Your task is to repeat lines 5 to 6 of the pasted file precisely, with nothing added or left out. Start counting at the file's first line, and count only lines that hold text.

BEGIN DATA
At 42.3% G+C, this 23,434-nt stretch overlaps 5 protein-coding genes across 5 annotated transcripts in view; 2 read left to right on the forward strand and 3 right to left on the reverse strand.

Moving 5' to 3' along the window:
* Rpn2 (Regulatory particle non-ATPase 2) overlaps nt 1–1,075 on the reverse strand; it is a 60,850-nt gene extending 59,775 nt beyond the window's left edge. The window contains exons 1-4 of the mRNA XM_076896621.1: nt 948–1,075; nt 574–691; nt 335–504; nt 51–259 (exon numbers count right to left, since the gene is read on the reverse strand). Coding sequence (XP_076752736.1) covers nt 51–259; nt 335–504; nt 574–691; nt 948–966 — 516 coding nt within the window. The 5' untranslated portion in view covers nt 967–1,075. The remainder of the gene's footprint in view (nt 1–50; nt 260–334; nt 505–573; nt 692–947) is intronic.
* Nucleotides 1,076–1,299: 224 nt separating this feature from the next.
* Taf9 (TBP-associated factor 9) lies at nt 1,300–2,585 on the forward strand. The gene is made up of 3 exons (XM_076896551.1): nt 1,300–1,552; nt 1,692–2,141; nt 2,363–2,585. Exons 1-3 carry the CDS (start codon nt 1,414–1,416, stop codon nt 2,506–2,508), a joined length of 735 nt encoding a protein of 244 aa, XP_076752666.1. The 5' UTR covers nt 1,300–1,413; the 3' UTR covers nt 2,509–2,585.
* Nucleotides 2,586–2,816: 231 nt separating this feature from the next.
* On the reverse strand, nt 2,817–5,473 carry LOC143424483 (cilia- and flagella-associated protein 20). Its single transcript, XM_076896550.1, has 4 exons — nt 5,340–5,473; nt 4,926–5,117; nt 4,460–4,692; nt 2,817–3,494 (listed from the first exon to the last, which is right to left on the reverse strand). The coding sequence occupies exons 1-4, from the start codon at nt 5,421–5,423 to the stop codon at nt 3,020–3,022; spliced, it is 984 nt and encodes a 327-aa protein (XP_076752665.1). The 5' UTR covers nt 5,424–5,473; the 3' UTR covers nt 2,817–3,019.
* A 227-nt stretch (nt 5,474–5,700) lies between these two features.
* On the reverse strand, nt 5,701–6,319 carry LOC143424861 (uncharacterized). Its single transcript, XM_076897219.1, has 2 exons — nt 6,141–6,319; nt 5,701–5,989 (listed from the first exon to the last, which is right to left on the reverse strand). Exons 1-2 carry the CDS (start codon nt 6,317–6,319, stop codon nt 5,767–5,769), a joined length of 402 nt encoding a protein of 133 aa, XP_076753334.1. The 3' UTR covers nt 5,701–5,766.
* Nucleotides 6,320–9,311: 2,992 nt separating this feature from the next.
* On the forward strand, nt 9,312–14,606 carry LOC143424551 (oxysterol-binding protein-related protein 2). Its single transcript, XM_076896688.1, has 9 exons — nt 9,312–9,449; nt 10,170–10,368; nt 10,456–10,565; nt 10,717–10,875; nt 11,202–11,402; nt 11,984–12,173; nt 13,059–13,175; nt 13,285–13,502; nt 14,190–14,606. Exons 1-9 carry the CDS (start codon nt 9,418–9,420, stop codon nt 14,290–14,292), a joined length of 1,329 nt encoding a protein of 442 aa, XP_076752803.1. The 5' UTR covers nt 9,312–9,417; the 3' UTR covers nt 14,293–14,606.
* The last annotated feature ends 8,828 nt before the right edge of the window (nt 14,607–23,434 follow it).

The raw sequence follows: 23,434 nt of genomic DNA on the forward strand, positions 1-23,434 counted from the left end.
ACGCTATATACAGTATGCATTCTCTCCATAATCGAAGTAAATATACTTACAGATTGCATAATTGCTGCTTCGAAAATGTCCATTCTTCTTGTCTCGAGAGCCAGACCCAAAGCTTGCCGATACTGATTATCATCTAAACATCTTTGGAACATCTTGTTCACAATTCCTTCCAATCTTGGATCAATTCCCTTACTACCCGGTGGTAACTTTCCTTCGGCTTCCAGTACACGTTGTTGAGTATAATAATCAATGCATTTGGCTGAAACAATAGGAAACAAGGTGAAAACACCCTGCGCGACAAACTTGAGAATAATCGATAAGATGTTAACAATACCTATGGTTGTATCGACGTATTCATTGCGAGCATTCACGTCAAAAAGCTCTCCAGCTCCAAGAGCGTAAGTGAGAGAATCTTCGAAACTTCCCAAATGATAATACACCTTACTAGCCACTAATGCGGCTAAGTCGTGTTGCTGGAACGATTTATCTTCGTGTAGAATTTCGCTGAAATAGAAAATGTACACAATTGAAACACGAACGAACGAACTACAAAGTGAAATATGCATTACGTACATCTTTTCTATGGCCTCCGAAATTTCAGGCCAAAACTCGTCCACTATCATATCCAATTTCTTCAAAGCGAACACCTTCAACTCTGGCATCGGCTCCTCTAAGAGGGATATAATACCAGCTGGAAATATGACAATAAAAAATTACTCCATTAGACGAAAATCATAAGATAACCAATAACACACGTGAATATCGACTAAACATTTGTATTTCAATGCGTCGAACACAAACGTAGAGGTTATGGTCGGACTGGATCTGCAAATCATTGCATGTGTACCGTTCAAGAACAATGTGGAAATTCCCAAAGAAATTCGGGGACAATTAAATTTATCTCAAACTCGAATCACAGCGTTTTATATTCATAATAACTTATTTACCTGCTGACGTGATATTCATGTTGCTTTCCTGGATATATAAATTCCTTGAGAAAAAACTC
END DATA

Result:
* Taf9 (TBP-associated factor 9) lies at nt 1,300–2,585 on the forward strand. The gene is made up of 3 exons (XM_076896551.1): nt 1,300–1,552; nt 1,692–2,141; nt 2,363–2,585. Exons 1-3 carry the CDS (start codon nt 1,414–1,416, stop codon nt 2,506–2,508), a joined length of 735 nt encoding a protein of 244 aa, XP_076752666.1. The 5' UTR covers nt 1,300–1,413; the 3' UTR covers nt 2,509–2,585.
* Nucleotides 2,586–2,816: 231 nt separating this feature from the next.